Most azaleas you see growing in landscapes or at the garden center are Asian hybrids. I rarely see one in a landscape that is not affected by disease or insect invasion. Also, I personally think they're hideous. You may have seen my post last year where I ripped out six fuchsia pink azaleas that I inherited with my house. I should have done that years earlier.
Luckily, we have some native options!
There are two azaleas native to SC PA: the swamp azalea (Rhododendron viscosum) and the pink or pinxterbloom azalea (Rhododendron periclymenoides). Both are slightly fragrant. Here Rhododendron species are a host plant to at least 53 species of moth and butterfly caterpillars.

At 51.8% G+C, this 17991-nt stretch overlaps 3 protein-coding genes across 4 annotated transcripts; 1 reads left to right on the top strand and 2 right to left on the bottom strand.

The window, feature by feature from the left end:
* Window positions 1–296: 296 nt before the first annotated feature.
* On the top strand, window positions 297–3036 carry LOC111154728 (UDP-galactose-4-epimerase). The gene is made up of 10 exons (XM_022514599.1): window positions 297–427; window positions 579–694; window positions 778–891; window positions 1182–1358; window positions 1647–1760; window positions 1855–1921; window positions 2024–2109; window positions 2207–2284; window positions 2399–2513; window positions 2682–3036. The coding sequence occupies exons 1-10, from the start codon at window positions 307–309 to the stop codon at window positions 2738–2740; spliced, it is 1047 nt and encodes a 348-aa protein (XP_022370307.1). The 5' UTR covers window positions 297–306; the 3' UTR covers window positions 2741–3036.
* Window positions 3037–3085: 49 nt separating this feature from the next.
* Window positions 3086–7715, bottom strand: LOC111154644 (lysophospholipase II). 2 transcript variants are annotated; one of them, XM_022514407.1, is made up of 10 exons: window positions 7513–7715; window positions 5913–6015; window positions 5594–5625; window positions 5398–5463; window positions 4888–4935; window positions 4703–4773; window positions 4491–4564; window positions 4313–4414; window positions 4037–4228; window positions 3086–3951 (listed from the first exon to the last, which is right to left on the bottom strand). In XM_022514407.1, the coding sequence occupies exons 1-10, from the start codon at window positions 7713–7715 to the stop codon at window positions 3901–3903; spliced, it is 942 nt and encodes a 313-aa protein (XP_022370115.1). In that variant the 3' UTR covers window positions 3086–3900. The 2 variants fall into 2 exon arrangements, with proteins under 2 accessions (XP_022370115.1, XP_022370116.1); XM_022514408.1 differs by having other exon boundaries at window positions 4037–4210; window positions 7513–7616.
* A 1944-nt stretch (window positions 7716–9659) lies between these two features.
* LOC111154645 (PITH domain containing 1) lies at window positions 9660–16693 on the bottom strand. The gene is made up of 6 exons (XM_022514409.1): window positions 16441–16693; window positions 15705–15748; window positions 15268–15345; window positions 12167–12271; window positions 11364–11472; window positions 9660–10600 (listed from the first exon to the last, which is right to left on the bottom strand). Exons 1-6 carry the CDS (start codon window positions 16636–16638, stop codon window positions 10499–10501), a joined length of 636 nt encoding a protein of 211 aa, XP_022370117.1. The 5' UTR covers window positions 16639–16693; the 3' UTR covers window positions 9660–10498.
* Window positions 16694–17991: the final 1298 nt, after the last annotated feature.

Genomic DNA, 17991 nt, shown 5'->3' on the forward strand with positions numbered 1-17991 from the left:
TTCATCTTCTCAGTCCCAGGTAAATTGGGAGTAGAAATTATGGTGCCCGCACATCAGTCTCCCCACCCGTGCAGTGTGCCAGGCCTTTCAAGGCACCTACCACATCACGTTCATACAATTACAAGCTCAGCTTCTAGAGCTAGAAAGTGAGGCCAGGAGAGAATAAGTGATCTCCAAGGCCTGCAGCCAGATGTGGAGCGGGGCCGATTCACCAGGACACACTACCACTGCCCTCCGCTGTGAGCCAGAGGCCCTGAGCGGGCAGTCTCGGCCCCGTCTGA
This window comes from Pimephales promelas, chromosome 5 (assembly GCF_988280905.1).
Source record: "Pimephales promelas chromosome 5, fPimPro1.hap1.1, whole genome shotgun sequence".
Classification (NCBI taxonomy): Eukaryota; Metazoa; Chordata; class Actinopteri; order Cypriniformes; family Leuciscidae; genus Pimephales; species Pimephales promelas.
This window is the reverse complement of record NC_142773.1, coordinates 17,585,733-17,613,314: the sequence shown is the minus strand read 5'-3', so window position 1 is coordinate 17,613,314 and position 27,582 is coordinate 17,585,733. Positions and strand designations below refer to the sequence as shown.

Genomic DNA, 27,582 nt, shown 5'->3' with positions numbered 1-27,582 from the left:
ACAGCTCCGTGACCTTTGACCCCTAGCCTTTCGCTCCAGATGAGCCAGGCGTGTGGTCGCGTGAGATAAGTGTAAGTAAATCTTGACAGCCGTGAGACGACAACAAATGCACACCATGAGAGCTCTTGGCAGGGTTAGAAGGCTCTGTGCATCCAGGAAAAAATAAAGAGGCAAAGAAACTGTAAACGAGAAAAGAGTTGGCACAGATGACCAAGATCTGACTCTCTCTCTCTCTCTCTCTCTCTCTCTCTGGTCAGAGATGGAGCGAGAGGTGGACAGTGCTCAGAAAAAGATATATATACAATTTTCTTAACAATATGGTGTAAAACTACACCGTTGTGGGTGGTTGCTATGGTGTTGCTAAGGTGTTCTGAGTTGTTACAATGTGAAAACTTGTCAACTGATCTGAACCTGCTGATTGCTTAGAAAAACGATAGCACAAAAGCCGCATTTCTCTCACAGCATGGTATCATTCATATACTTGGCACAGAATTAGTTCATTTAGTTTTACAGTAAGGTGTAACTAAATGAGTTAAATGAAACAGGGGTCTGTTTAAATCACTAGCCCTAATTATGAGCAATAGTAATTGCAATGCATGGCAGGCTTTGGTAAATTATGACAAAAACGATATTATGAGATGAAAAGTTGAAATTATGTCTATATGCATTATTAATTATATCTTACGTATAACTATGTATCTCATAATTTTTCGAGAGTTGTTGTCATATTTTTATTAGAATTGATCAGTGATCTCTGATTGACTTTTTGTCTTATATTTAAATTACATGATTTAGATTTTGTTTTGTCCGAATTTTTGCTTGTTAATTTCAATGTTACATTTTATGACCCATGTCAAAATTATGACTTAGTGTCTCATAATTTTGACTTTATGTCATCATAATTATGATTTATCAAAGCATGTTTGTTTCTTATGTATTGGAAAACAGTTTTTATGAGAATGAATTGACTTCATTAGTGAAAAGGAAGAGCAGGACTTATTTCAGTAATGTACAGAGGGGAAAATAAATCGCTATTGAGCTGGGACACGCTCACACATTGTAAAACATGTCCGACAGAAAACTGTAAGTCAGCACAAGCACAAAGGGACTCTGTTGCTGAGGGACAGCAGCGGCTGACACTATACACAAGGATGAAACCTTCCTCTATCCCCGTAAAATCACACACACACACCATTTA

The swamp azalea is native to the the eastern and southern US states. It grows in swampy lowlands so it likes moist to wet soils and even tolerates flooding. Its white to pale pink flowers bloom from May to July attracting hummingbirds and butterflies. It's root system is shallow, so it appreciates some good mulch.
The pinxterbloom azalea has a slightly more limited native range than the swamp azalea, growing in moist woods and swamp margins. It prefers rich acidic soils that retain moisture but are well-drained. It will tolerate rocky soils, but not heavy clay. This azalea blooms in April in a soft pink color. This guy should tolerate insects and diseases better than most hybrid azaleas you find.
Sources: USDA, Missouri Botanical Garden, National Wildlife Federation
PHOTO: @ mary.arnold.rva